We all have aspirations: to get fit, find a better job, finish a big project, take up a new hobby, travel to distant lands, write the next great American novel, whatever. I still haven’t given up my childhood hope of being Quincy, M.E.
Yesterday, however, based on an article in the Wall Street Journal, I changed my life goal. The article was on the bottom of the front page, and was titled “Dairy Queens Get Water Beds, Country Tunes and Backscratchers.”
Naturally, I thought this was a new initiative by the Dairy Queen ice cream franchise to lure in a new demographic (Luke Bryan lovers with eczema and arthritis).
But as it turns out, the article was about dairy cows, and in it, reporter Benjamin Parkin detailed the efforts American farmers are undertaking to keep their cows producing at the highest rate in the world. (Go, American Cows! USA! USA!)
Reading the article, I got thinking about what bovine stress might look like…
The barn is mortgaged, the cost of hay is rising, you’re concerned about the stock market*, and Angus just doesn’t look at your haunches the way he used to. The calves are rowdy, Farmer Bob is ornery, and it’s been ages since you, Bessie, and Flossie got together to chew the cud. (*ha, ha. Get it? Stock market?)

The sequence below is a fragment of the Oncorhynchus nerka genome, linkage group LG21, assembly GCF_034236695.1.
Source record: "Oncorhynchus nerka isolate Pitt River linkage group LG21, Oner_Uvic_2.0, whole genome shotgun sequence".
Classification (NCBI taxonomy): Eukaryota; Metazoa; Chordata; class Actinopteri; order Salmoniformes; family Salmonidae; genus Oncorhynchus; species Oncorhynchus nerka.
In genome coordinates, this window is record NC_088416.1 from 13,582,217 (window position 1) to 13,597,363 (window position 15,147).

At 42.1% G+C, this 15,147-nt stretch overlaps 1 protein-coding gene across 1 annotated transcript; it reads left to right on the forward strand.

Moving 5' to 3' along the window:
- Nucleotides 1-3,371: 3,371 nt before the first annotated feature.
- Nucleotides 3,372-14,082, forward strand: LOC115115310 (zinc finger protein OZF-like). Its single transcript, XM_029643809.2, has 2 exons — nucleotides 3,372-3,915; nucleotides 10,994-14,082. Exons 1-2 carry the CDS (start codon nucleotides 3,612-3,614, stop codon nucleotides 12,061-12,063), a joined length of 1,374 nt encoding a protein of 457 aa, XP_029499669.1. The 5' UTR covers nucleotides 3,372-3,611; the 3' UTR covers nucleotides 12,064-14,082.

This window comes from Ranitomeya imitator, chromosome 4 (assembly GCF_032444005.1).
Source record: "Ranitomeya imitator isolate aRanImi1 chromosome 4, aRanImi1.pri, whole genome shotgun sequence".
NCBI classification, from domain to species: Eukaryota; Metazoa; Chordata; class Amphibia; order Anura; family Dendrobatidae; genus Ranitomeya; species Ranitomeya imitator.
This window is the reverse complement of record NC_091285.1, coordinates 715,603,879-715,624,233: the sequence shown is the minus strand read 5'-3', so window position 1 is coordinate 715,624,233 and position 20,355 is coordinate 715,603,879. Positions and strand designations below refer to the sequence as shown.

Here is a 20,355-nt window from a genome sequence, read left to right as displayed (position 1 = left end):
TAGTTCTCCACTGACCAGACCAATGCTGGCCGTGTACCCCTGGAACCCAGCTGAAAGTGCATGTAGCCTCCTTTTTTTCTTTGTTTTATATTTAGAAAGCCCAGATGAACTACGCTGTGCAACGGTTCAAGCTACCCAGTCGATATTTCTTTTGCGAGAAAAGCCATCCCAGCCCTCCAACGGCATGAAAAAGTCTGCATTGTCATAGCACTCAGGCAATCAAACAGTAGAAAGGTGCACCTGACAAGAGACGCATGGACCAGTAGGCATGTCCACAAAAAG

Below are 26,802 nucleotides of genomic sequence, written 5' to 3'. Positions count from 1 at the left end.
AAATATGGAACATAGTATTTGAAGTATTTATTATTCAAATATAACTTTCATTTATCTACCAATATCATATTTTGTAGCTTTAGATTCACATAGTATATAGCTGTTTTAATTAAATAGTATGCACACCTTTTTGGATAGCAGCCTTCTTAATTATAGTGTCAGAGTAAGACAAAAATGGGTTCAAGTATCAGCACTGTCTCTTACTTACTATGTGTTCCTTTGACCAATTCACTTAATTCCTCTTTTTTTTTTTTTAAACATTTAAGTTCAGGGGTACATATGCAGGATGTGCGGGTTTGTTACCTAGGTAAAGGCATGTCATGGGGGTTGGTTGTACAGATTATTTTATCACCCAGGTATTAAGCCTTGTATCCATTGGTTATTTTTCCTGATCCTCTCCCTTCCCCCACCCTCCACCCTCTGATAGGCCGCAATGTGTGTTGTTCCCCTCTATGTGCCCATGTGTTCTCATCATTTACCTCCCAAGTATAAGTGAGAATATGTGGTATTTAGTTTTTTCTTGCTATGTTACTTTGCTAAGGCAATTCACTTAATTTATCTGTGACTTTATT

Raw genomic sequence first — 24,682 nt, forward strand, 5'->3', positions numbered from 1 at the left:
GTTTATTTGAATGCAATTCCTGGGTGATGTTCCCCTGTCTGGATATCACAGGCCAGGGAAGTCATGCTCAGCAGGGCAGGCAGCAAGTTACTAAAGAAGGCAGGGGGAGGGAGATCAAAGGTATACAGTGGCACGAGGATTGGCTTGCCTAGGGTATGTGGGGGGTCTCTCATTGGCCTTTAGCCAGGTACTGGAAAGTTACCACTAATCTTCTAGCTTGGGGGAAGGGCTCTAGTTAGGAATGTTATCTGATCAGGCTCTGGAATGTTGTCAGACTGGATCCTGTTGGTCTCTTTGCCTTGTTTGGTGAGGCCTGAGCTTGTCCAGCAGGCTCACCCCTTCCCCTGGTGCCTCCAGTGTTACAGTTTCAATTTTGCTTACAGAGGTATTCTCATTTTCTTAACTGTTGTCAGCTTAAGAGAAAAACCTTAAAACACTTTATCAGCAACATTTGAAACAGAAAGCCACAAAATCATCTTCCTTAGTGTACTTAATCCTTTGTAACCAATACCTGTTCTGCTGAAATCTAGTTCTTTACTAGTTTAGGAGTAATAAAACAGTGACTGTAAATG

Stressed cows, it would seem, produce less milk. This negatively impacts the farmer’s bottom line, so, in the great spirit of American innovation, our farmers have come up with some genius ways to reduce bovine stress. Here they are:
- Water beds
- Back scratchers
- Robotic cleaners
- 12 hours per day minimum lying down
- Memory foam resting places
- Open plan barns
- Beach balls
According to the Journal, the stress-reduction efforts are working! Cows are socializing more (particularly in the line for the back scratcher), producing more milk, and generally exhibiting more placid, stress-free behavior.
I don’t know about you, but that list sounds pretty damn good to me. Twelve hours in bed? Done. Sprinklers and fans? Yes, please. Back scratchers? Sign me up!
So, I’m sorry, Quincy, but I no longer want to spend my days making Y-incisions and breathing formaldehyde. I have a new aspiration: I want to be a dairy cow.
But you should know right now that if any one of you writes back and says “Mission Accomplished,” I will find you. Locate you. Hunt . You . Down. I may be a simple dairy cow, but I’ve got feelings…